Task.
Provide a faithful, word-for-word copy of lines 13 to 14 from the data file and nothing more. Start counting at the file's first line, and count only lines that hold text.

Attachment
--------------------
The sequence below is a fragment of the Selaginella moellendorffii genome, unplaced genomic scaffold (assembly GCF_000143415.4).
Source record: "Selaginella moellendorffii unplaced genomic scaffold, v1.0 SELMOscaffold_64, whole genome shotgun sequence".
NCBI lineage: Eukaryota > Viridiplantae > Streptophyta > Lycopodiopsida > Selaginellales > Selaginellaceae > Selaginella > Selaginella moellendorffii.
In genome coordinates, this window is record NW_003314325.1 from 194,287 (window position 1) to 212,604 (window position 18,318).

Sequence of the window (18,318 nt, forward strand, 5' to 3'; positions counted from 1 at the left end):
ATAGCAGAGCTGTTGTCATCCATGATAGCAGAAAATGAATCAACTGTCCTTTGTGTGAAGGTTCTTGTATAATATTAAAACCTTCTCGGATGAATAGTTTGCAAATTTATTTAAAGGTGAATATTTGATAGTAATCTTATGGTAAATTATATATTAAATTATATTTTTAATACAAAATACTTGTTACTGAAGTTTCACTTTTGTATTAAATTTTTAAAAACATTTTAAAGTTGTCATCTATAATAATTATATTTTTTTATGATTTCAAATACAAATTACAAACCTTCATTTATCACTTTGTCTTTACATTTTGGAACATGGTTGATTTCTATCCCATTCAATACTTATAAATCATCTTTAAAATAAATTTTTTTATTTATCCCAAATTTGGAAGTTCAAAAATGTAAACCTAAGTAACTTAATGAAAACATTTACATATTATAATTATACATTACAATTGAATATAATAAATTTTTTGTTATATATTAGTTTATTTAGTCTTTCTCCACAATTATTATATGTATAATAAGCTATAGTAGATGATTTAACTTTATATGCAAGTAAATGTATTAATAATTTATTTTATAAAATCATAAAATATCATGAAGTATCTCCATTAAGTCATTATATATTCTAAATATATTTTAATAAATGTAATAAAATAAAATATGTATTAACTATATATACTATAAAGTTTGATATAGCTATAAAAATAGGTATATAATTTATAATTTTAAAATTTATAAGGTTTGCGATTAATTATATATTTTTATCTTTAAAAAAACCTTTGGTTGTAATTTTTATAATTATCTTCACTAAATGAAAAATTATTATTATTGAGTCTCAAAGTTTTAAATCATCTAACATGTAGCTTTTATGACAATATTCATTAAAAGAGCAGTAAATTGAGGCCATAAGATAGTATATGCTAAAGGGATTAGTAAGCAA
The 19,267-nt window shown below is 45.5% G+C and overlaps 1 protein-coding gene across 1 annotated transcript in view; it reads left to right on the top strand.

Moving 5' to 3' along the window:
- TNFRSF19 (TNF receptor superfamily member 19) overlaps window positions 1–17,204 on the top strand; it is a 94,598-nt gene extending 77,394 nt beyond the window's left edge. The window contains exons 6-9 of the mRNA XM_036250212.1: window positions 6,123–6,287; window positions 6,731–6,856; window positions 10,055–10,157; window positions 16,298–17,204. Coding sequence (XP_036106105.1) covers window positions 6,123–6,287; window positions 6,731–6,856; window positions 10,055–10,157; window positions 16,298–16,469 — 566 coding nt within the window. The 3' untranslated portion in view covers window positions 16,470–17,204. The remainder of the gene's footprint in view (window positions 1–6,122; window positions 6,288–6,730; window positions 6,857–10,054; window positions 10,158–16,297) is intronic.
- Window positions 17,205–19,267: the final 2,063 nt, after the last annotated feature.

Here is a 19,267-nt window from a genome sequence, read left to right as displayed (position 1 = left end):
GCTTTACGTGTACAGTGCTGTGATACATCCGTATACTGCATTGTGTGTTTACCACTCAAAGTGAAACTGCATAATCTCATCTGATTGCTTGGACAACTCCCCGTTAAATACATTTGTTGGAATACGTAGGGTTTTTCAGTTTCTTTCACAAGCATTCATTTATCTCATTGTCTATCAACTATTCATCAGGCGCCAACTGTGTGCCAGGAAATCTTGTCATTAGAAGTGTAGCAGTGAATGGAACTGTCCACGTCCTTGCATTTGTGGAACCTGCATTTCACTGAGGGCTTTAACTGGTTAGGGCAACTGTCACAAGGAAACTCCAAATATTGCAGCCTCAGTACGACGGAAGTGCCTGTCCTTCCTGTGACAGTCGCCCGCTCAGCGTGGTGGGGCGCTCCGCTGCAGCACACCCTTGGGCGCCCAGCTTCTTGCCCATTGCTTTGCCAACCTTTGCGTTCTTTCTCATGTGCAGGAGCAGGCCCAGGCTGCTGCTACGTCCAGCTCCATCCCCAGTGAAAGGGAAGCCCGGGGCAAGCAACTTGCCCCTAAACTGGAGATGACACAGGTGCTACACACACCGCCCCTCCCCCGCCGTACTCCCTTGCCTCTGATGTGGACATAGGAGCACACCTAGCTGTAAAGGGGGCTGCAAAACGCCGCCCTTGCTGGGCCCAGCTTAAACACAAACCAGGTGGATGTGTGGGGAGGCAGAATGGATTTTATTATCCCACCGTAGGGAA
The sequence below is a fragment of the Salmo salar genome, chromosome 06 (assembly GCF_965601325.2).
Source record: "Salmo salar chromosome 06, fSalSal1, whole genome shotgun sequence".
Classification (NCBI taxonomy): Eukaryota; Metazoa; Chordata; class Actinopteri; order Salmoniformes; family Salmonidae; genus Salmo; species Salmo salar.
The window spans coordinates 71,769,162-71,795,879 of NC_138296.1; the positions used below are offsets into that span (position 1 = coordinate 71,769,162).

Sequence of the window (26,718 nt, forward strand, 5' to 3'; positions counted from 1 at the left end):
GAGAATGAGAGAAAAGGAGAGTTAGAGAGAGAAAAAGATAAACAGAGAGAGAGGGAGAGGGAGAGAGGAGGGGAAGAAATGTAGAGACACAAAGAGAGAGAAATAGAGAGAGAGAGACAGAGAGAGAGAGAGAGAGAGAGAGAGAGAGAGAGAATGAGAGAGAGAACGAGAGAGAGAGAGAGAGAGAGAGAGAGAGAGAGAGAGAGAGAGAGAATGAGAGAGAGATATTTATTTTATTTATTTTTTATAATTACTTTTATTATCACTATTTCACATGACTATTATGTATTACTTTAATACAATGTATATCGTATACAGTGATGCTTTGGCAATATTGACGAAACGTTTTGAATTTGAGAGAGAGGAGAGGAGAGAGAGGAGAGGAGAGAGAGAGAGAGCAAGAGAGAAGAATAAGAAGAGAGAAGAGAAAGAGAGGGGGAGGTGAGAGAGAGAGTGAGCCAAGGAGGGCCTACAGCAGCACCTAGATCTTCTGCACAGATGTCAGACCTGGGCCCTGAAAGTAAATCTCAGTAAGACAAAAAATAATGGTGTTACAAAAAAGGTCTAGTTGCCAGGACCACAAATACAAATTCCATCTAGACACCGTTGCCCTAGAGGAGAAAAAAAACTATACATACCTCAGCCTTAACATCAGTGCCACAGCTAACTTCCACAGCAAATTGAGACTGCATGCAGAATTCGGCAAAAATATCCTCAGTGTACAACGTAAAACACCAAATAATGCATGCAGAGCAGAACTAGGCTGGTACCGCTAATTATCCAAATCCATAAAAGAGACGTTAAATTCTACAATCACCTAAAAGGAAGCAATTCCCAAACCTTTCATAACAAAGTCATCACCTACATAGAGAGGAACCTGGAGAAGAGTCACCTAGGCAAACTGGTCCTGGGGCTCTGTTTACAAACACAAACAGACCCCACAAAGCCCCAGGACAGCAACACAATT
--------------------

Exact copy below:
The sequence below is a fragment of the Salmo salar genome, chromosome 06 (assembly GCF_965601325.2).
Source record: "Salmo salar chromosome 06, fSalSal1, whole genome shotgun sequence".